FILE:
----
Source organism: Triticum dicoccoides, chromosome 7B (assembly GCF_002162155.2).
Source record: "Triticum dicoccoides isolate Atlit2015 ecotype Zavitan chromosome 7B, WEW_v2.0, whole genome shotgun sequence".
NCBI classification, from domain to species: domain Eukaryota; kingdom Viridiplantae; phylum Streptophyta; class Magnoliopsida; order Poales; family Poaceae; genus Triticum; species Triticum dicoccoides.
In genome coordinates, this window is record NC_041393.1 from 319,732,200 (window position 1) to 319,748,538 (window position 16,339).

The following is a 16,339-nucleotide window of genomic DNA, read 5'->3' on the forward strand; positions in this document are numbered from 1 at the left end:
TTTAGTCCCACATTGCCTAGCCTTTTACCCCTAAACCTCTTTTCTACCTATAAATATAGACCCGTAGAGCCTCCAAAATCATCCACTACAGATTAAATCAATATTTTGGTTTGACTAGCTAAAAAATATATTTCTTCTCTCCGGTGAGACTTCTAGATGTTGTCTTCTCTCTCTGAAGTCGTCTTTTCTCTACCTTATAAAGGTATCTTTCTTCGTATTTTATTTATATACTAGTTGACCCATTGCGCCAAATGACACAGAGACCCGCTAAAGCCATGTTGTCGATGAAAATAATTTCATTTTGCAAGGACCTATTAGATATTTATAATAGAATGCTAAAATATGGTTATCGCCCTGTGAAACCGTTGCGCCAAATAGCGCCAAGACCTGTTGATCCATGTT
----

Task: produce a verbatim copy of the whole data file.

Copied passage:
Source organism: Triticum dicoccoides, chromosome 7B (assembly GCF_002162155.2).
Source record: "Triticum dicoccoides isolate Atlit2015 ecotype Zavitan chromosome 7B, WEW_v2.0, whole genome shotgun sequence".
NCBI classification, from domain to species: domain Eukaryota; kingdom Viridiplantae; phylum Streptophyta; class Magnoliopsida; order Poales; family Poaceae; genus Triticum; species Triticum dicoccoides.
In genome coordinates, this window is record NC_041393.1 from 319,732,200 (window position 1) to 319,748,538 (window position 16,339).

The following is a 16,339-nucleotide window of genomic DNA, read 5'->3' on the forward strand; positions in this document are numbered from 1 at the left end:
TTTAGTCCCACATTGCCTAGCCTTTTACCCCTAAACCTCTTTTCTACCTATAAATATAGACCCGTAGAGCCTCCAAAATCATCCACTACAGATTAAATCAATATTTTGGTTTGACTAGCTAAAAAATATATTTCTTCTCTCCGGTGAGACTTCTAGATGTTGTCTTCTCTCTCTGAAGTCGTCTTTTCTCTACCTTATAAAGGTATCTTTCTTCGTATTTTATTTATATACTAGTTGACCCATTGCGCCAAATGACACAGAGACCCGCTAAAGCCATGTTGTCGATGAAAATAATTTCATTTTGCAAGGACCTATTAGATATTTATAATAGAATGCTAAAATATGGTTATCGCCCTGTGAAACCGTTGCGCCAAATAGCGCCAAGACCTGTTGATCCATGTT